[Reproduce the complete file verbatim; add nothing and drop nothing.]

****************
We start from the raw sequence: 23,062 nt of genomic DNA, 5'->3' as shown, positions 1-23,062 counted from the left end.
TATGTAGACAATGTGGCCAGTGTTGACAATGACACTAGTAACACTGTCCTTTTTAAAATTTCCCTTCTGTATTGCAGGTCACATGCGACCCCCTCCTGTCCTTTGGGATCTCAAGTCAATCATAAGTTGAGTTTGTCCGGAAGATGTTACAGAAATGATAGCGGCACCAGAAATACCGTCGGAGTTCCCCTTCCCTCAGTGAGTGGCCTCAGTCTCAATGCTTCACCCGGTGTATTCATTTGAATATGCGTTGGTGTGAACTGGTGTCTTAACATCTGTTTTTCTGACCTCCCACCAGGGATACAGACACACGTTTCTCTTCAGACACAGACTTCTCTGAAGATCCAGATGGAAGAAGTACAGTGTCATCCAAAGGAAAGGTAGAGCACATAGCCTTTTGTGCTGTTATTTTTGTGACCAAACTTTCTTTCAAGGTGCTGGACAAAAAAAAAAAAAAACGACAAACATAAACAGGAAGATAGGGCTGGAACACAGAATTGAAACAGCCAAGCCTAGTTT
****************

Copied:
We start from the raw sequence: 23,062 nt of genomic DNA, 5'->3' as shown, positions 1-23,062 counted from the left end.
TATGTAGACAATGTGGCCAGTGTTGACAATGACACTAGTAACACTGTCCTTTTTAAAATTTCCCTTCTGTATTGCAGGTCACATGCGACCCCCTCCTGTCCTTTGGGATCTCAAGTCAATCATAAGTTGAGTTTGTCCGGAAGATGTTACAGAAATGATAGCGGCACCAGAAATACCGTCGGAGTTCCCCTTCCCTCAGTGAGTGGCCTCAGTCTCAATGCTTCACCCGGTGTATTCATTTGAATATGCGTTGGTGTGAACTGGTGTCTTAACATCTGTTTTTCTGACCTCCCACCAGGGATACAGACACACGTTTCTCTTCAGACACAGACTTCTCTGAAGATCCAGATGGAAGAAGTACAGTGTCATCCAAAGGAAAGGTAGAGCACATAGCCTTTTGTGCTGTTATTTTTGTGACCAAACTTTCTTTCAAGGTGCTGGACAAAAAAAAAAAAAAACGACAAACATAAACAGGAAGATAGGGCTGGAACACAGAATTGAAACAGCCAAGCCTAGTTT